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Valuing Lives: The Policy Debate on Patient Care Financing for Victims of End-Stage Renal Disease,

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In Public Law 92-603, the Social Security Amendments of 1972, Medicare health insurance coverage for end-stage renal disease was effectively extended to more than 90 percent of the U.S. population. The 1965 law which established Medicare provided health insurance coverage to the aged--those over 65 years of age, and this included coverage for renal failure. Public Law 92-603 provided Medicare coverage to the under-65 population who qualified for cash benefits under social security or the railroad retirement system because of a disability. This protection included coverage for endstage renal disease. A substantial number of potential end-stage renal disease patients, approximately 60 percent of the total, however, could not qualify for Medicare on either the basis of age or entitlement to cash disability benefits. Medicare coverage was extended to this larger group by Sec.299I of the Act and included those who were medically determined to have chronic renal disease and to require hemodialysis or renal transplantation. What is the significance of Sec. 299I. Part of its significance lies in the extension of Medicare coverage for end-stage renal disease to the U.S. population on a near-universal basis, both by virtue of its own coverage and by highlighting the benefits available to the aged and disabled. It is also significant because it is a concrete instance of the willingness of the national legislature to pay a very substantial price to preserve the lives of a very small number of individuals.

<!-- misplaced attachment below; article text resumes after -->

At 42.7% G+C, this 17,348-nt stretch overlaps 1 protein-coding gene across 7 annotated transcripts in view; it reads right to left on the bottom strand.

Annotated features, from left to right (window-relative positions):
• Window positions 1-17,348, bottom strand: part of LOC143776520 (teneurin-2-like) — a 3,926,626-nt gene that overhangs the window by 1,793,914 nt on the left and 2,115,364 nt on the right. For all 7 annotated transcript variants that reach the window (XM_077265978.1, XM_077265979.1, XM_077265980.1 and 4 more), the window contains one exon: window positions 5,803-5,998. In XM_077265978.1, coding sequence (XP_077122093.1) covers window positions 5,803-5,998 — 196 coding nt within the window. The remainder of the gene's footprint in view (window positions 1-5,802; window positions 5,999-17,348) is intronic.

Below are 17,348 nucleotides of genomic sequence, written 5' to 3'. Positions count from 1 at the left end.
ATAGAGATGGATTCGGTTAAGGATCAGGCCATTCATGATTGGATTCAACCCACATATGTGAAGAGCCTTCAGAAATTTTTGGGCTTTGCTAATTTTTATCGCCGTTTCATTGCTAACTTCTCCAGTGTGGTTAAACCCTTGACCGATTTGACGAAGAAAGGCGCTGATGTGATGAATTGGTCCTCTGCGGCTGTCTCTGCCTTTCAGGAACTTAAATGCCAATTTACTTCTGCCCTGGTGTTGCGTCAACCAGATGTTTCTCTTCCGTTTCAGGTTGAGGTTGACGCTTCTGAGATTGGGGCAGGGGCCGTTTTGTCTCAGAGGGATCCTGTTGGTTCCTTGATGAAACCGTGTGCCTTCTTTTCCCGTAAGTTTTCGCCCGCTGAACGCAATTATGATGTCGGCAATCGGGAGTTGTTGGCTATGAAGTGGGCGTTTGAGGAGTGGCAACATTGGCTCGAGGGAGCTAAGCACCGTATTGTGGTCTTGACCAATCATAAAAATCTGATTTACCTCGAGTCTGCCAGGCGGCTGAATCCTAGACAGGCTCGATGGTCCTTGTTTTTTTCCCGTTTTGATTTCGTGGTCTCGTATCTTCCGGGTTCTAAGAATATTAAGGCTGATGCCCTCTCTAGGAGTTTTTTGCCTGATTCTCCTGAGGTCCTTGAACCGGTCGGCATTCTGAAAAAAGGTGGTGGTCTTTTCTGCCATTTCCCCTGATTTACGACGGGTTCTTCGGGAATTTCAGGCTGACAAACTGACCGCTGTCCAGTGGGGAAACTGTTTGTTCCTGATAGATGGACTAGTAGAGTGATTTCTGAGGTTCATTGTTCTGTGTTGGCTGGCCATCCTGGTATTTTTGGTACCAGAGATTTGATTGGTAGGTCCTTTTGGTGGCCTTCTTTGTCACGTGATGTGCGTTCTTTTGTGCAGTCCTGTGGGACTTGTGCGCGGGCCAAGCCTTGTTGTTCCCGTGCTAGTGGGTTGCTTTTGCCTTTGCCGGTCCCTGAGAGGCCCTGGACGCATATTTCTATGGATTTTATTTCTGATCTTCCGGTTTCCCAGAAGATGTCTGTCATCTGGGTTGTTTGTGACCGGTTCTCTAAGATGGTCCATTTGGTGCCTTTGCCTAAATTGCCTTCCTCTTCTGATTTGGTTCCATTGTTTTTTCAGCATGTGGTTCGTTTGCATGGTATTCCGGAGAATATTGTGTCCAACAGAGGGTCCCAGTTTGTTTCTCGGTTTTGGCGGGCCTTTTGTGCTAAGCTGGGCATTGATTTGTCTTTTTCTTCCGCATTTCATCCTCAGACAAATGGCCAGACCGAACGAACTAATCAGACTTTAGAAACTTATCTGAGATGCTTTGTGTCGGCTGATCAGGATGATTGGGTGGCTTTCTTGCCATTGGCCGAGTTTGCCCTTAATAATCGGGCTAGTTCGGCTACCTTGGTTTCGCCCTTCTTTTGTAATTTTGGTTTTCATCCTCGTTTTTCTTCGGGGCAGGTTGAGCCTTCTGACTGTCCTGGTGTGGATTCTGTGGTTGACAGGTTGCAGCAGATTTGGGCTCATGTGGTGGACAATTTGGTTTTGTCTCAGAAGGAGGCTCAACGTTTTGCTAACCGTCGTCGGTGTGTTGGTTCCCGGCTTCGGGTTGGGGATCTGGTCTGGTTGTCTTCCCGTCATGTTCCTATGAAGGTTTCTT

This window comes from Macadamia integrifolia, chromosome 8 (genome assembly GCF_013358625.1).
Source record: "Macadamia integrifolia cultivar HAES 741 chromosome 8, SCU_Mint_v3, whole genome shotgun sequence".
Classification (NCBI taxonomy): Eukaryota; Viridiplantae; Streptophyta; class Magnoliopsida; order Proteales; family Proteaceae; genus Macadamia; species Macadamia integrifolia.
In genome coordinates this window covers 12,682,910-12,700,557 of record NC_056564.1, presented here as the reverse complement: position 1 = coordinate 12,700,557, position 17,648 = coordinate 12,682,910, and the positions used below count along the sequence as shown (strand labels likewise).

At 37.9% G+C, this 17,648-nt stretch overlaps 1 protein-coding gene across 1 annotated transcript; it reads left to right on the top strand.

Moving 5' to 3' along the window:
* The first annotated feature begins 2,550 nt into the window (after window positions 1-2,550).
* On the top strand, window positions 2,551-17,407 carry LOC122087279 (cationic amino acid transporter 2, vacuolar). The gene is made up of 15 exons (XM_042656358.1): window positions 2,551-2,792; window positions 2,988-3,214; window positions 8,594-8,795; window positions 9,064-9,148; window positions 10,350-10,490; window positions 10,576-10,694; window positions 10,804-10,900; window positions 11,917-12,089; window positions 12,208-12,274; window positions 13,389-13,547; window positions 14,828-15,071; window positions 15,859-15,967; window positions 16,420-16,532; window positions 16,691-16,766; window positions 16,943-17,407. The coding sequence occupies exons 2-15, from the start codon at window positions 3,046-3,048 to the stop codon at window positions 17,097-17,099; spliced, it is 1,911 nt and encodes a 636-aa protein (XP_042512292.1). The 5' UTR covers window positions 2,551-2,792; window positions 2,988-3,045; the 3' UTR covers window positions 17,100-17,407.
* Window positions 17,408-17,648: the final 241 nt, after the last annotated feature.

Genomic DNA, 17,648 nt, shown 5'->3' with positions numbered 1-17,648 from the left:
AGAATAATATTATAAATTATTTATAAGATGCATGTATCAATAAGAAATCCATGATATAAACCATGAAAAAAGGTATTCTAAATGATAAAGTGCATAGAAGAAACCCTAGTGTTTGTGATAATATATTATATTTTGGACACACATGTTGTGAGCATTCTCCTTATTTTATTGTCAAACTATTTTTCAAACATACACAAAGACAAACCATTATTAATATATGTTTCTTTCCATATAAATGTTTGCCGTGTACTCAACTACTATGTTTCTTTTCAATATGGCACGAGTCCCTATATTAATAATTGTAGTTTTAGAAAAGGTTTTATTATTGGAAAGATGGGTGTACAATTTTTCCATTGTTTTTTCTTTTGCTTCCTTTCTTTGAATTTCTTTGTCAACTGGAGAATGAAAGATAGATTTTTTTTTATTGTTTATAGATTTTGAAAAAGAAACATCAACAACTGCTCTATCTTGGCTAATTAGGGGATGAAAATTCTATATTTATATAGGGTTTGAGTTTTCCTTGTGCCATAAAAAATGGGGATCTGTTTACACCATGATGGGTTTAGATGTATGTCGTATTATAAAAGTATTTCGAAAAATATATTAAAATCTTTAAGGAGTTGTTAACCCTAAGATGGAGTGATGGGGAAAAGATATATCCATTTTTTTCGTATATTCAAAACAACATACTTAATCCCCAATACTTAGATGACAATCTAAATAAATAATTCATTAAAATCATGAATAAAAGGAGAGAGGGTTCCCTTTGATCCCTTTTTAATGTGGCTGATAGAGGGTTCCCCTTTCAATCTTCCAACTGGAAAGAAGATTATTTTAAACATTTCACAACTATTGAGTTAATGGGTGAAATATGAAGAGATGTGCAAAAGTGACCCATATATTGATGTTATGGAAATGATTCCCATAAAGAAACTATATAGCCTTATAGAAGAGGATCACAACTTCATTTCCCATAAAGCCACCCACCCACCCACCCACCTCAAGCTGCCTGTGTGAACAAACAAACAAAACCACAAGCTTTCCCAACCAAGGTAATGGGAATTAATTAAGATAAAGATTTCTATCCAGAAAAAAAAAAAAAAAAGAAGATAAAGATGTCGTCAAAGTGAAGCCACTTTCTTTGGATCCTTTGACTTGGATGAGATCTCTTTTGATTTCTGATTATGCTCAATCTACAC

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  • Government and Political Science
  • Medicine and Medical Research

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